Expansion of Medicaid before ACA did not extend health disparities in cancer surgery

By | August 5, 2018

Find an analysis of the expansion of the New York State Medicaid program, which already has health law in 2010, a significant decrease in the rate of uninsured in it, but with a slight change in racial disparities when it comes to accessing the cancer surgery – an alternative to caring for the cancer complex.

The results published in the Journal advanced keto of the American College of Surgeons, found that the expansion of Medicaid greatly improves access to surgical care for cancer in general, but the proportion of minorities who have surgery for eggs has not changed, a unexpected result

According to the researchers, from Georgetown University and Midestar Health that represent medical research, policy and law, they said their findings can provide useful and timely information on what could lead to the expansion of the Medicaid program, a Federal government program that provides health insurance for people with very limited income. This occurred in 32 states, including the District of Columbia, as part of the ACA.

“This study shows that the expansion of Medicaid in New York, one of the largest expansions in the history of the United States before the Affordable Care Act, has allowed us to improve access to cancer surgery for insureds previously. However, it was not the advantageous preference for racial and ethnic minorities, which are usually explained by the principal investigator in the study, Wadah b Rifai, Director General of the FACS Commission, surgeon and surgeon at Georgetown Lombardi Comprehensive Center for Control of the cancer and head of the surgical oncology department at Georgetown University Hospital Midestar .:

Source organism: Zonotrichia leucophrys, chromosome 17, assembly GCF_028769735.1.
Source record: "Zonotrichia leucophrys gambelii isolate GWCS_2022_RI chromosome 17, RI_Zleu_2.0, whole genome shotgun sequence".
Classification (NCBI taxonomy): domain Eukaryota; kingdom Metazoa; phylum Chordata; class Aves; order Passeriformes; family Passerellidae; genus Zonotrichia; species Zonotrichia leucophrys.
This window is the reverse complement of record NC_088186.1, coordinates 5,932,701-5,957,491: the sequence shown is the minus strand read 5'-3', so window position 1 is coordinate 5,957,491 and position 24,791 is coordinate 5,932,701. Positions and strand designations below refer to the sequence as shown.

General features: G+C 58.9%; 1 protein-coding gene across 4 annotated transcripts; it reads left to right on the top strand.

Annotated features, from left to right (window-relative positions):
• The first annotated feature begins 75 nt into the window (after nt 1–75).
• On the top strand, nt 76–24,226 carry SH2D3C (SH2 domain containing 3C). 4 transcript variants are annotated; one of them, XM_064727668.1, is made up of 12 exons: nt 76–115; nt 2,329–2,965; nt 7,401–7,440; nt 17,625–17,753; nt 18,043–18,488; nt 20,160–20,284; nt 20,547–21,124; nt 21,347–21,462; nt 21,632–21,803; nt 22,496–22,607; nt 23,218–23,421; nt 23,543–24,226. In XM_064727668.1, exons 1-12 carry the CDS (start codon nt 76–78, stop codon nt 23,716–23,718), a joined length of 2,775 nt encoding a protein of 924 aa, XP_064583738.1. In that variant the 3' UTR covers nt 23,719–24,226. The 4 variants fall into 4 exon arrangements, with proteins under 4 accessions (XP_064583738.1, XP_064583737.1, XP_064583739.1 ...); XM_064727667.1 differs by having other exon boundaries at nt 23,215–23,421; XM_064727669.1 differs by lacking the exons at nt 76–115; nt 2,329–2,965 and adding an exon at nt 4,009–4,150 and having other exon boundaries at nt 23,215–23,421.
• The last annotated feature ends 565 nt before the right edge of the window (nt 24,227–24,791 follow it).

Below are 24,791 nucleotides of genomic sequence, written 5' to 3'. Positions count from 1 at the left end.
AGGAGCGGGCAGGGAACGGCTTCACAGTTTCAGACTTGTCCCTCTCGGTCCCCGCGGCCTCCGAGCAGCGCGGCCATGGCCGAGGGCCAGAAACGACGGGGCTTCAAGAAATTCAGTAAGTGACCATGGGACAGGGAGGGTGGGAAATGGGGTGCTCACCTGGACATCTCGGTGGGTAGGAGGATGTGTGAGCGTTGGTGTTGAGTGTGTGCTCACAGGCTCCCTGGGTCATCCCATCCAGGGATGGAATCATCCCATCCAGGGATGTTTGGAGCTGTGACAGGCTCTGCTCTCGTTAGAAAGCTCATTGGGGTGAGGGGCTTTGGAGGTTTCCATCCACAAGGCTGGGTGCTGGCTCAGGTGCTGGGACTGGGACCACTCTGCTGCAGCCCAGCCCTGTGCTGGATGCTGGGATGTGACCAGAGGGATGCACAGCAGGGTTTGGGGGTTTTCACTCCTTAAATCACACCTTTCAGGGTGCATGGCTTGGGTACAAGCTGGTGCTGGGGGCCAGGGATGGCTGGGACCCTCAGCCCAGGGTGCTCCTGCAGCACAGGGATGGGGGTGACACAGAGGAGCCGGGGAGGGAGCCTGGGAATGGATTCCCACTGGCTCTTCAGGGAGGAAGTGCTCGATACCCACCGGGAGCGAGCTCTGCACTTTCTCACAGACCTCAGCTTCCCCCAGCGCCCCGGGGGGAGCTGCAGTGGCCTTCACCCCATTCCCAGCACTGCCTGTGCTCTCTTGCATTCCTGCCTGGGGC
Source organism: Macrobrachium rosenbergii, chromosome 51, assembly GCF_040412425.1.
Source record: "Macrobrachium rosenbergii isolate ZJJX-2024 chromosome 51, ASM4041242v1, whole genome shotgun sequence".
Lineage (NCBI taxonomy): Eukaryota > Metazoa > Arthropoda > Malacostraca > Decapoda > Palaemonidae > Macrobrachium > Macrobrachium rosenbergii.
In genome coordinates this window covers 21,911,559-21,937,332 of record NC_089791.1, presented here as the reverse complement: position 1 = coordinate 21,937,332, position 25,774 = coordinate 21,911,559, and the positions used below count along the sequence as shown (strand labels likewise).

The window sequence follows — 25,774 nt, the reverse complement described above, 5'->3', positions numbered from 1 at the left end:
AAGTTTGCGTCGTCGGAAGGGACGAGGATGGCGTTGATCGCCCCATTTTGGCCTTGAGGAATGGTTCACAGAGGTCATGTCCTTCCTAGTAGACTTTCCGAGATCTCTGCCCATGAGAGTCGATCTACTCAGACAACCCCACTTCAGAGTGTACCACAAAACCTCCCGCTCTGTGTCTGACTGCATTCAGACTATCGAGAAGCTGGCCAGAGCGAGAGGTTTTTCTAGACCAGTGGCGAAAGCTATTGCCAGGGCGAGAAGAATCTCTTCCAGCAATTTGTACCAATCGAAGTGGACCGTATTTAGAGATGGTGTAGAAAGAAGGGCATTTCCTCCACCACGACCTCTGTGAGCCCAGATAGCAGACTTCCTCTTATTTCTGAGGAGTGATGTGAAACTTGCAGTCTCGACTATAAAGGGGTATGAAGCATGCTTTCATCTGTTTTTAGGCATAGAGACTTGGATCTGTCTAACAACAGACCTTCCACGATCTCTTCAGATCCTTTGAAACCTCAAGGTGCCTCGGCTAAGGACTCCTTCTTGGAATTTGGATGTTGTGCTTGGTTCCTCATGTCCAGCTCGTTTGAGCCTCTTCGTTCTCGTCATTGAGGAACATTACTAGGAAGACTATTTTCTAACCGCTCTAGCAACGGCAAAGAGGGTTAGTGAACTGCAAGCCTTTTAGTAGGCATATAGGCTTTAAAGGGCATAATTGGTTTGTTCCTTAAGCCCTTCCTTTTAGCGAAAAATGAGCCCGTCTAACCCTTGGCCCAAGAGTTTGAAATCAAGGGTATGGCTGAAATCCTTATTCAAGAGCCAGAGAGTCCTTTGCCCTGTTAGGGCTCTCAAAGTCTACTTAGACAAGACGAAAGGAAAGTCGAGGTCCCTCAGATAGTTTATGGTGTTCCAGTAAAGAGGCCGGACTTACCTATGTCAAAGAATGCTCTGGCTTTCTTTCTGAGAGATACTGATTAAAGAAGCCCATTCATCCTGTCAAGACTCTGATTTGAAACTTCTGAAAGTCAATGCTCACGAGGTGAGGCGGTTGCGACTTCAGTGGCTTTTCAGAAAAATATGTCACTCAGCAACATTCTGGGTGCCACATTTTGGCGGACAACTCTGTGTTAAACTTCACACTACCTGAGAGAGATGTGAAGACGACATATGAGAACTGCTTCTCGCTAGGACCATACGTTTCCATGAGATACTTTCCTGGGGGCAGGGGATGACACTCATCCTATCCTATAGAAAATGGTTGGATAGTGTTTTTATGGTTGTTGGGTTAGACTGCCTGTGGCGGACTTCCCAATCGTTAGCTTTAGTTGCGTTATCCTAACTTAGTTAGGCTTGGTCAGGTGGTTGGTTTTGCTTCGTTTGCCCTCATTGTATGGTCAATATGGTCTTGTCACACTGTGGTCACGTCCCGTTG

In summary, the researchers say, the expansion of the New York State Medicaid program has two goals: 1) to reduce the number of people without insurance, and 2) to provide high access to people undergoing cancer surgery. .

“There was a sharp decrease in the uninsured, but the proportion of patients belonging to ethnic minorities undergoing cancer surgery through the Medicaid program – about 25 percent of African-Americans and 13 percent of Hispanics – has not changed.” , Explain. Rifai, who also directs the Middle Star Georgetown. Surgical Results Research Center (MG-SORC).

In fact, they discovered that the percentage of minorities in relation to whites who received cancer surgeries did not change in New York before and after the expansion of Medicaid.

“We know that almost 50 percent of the people newly qualified to expand the New York State Medicaid program were minorities, so we expected the expansion to reduce inequalities, that is, both gross numbers and minority employment rates” for increase cancer surgery, explains Thomas Diller, a professor at the McCourt School of Public Policy at Georgetown University and a former senior advisor to the US Department of Health and Human Services. UU In the Obama administration.

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